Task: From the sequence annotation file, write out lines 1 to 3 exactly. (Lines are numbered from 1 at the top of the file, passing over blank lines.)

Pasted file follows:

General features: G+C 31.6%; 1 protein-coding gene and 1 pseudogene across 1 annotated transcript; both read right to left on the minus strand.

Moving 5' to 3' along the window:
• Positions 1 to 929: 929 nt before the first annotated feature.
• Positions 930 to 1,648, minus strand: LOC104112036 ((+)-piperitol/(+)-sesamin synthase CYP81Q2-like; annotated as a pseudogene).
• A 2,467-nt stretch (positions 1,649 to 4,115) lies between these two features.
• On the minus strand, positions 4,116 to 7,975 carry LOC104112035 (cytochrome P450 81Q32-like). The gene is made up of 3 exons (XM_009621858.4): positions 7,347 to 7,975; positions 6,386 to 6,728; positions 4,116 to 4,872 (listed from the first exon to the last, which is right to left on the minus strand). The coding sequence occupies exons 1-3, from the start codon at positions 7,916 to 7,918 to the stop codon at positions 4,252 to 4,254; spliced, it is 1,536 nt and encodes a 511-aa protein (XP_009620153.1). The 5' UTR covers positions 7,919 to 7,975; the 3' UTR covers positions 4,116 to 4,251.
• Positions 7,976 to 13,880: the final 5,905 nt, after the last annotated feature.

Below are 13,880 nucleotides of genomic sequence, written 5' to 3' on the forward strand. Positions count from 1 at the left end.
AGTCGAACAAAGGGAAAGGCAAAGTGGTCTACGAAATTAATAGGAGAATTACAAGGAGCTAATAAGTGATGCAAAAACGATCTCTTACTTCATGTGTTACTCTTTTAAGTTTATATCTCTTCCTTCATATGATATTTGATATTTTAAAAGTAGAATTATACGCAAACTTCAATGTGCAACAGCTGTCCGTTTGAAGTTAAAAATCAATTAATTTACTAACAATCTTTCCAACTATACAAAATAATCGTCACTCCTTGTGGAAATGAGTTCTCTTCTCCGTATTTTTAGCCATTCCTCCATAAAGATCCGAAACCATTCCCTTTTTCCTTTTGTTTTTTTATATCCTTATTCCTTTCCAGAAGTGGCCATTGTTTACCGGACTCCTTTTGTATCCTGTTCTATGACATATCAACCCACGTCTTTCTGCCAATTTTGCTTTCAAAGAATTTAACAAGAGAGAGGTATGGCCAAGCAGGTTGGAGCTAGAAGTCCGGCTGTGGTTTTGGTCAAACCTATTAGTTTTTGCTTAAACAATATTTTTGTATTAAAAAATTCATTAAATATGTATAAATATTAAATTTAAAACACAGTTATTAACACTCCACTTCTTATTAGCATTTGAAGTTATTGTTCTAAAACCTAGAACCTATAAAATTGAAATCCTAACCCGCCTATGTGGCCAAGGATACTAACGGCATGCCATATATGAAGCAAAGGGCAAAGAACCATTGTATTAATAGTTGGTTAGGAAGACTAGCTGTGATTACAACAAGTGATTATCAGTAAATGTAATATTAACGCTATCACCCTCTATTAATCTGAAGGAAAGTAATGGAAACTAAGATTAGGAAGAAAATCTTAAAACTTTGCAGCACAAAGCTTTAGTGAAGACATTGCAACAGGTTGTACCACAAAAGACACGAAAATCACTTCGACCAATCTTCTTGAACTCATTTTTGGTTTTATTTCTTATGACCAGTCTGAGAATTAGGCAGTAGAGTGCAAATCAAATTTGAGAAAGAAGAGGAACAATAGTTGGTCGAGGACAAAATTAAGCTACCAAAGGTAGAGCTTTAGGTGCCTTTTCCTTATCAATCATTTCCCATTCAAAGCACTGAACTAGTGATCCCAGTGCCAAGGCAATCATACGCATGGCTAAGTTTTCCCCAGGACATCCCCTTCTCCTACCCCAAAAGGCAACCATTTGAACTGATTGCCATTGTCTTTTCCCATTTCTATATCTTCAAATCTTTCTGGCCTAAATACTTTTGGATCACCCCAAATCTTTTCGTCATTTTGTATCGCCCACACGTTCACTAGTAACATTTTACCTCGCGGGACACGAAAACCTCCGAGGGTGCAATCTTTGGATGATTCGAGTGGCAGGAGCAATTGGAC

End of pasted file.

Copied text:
General features: G+C 31.6%; 1 protein-coding gene and 1 pseudogene across 1 annotated transcript; both read right to left on the minus strand.

Moving 5' to 3' along the window:
• Positions 1 to 929: 929 nt before the first annotated feature.